Britain starts mandatory self-quarantine for arrivals
LONDON, United Kingdom – Britain introduced a two-week quarantine on Monday, June 8, for most people arriving from abroad to try to limit the spread of the coronavirus, sparking condemnation from the ailing aviation sector, which claims it could cost tens of thousands of jobs.
British residents and overseas visitors will have to comply with the 14-day self-isolation rules or face a £1,000 ($1,250, 1,125-euro) fine or prosecution.
Critics question why Britain, which has been hardest hit by COVID-19 in Europe and is only gradually easing a lockdown, is inflicting more pain on hotels and airlines by reducing travel from countries with fewer virus cases.
British Airways and budget carriers EasyJet and Ryanair have launched joint legal proceedings against the government over what they called a "disproportionate and unfair" step.
Ryanair boss Michael O'Leary told Sky News television on Monday the plan was "useless" and unenforceable, and said it would "devastate thousands of jobs in British tourism."
The chief executive of London's Heathrow, John Holland-Kaye, told the City AM newspaper it could lead to the loss of potentially 25,000 jobs at his airport – a third of staff.
But Health Secretary Matt Hancock said the new rules made sense because "the proportion of infections that come from abroad increases" as Britain's own caseload drops.
"We've got to take an approach that starts with caution," he told Sky News.
To enter Britain by plane, train, road or sea, travelers must provide details of their journey and the address where they will self-isolate.
How the quarantine will be implemented differs between Britain's devolved nations, and the measures will be assessed every 3 weeks.
Exemptions are being made in several cases – including for lorry drivers, "essential" healthcare workers and people traveling from Ireland who have been there for at least two weeks.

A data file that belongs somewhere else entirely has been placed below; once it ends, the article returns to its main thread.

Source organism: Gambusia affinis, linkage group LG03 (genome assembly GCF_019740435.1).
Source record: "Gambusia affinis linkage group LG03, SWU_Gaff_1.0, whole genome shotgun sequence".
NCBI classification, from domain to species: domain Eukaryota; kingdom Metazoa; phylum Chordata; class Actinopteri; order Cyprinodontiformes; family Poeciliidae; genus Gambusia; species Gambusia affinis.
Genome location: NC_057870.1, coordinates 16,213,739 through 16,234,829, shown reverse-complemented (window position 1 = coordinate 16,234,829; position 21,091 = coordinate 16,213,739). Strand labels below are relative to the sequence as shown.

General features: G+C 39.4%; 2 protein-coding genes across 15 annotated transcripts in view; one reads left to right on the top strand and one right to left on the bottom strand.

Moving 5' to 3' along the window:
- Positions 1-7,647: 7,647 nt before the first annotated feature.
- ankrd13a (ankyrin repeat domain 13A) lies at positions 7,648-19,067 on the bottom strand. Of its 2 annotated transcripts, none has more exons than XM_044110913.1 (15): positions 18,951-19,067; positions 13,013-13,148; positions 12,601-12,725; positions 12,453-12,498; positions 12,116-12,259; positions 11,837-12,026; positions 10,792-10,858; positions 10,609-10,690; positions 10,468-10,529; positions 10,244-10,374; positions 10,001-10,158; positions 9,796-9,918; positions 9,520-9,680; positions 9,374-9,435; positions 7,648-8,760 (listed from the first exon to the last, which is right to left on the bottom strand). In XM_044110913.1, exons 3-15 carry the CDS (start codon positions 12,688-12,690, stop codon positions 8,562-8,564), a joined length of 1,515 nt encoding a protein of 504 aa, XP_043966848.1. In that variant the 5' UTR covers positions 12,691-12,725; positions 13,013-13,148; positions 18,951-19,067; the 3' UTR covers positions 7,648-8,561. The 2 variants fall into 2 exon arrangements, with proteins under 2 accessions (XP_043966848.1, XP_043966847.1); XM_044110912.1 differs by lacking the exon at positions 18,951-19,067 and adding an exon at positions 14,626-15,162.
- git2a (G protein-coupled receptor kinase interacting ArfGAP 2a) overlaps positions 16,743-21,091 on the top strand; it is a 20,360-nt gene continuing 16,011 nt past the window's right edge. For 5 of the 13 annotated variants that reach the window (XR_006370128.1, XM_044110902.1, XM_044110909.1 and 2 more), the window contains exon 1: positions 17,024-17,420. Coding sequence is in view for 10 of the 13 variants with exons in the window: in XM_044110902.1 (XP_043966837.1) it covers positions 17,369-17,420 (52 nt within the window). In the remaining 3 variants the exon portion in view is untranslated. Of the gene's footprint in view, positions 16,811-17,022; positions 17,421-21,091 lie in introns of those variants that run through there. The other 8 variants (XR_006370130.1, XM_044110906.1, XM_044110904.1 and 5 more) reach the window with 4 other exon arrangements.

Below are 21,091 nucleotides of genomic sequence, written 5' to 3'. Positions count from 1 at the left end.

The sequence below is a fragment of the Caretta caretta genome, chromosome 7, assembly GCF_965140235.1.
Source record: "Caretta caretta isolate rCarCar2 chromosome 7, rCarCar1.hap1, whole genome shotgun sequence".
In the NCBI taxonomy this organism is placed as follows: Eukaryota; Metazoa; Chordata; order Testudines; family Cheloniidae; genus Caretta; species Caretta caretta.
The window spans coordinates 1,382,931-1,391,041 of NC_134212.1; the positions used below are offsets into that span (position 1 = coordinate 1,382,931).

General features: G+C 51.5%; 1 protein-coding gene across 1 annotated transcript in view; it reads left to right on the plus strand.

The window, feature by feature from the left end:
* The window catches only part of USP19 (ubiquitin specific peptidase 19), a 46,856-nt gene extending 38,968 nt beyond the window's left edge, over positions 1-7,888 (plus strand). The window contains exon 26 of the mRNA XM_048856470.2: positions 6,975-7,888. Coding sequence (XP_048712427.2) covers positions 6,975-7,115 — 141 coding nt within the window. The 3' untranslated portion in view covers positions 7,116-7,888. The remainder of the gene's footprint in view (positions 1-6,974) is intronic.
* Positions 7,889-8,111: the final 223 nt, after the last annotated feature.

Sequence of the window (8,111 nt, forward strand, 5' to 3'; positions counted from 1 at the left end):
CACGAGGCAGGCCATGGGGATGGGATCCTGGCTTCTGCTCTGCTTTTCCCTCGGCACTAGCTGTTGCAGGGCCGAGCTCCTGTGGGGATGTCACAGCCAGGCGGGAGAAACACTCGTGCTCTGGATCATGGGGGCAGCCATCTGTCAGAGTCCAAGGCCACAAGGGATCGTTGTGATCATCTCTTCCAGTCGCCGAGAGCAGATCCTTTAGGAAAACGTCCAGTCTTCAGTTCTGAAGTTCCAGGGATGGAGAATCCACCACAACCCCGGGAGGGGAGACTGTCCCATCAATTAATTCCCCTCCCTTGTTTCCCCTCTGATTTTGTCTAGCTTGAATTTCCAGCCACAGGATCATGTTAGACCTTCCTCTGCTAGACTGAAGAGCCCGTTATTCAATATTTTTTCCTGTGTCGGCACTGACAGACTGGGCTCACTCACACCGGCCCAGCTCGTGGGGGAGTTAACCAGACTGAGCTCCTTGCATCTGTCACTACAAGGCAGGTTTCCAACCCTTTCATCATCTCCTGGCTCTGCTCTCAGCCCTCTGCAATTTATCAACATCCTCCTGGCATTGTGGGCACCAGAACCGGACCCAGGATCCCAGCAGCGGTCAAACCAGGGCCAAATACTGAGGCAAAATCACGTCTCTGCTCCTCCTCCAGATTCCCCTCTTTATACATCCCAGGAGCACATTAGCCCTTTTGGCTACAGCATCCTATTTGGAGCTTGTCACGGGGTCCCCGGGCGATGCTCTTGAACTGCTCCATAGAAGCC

Travel corridor hopes
At London's Heathrow Airport, where only 2 of the 5 terminals are operating due to reduced travel, the quarantine got a mixed reception.
"It's a good idea," said Sandy Banks, 45, returning to Britain with her 3 children from Jamaica via the United States. "Other countries are doing it."
But a 52-year-old Dutch lawyer living in London, who wished to remain anonymous, called it a "political thing."
"I just think it's a bonkers idea. More people are ill and dying in the UK; probably Europe should be protected from us."
Britain's official death toll is 40,542 – second only to the United States.
Home Secretary Priti Patel told skeptical lawmakers in parliament last week the measure was "backed by the science, supported by the public, and essential to save lives."
But main opposition Labour leader Keir Starmer called it a "blunt instrument."
"Weeks ago other countries put quarantine in and we didn't, now as everybody's lifting it we are putting it in," he told LBC radio, adding he would prefer testing within airports.
As part of the gradual easing of lockdown restrictions, non-essential retail outlets will reopen from June 15. Restaurants and bars will follow with a limited service in early July.
But the devastated hospitality sector relies heavily on tourists, and business leaders fear the quarantine will mean much of the summer season will be lost.
It comes after heavily-hit Italy reopened its borders last week and other European states follow suit.
Prime Minister Boris Johnson's government is trying to arrange "travel corridors" with countries such as France and Spain that could see them lift their quarantine demands.
But officials are reportedly giving themselves until late June to strike these deals – and the airlines behind the lawsuit say they cannot wait that long.
"These measures are disproportionate and unfair on British citizens as well as international visitors arriving in the UK," the airlines said in a joint statement.
The quarantine "will have a devastating effect on (the) UK's tourism industry and will destroy thousands of jobs in this unprecedented crisis," they said. – Rappler.com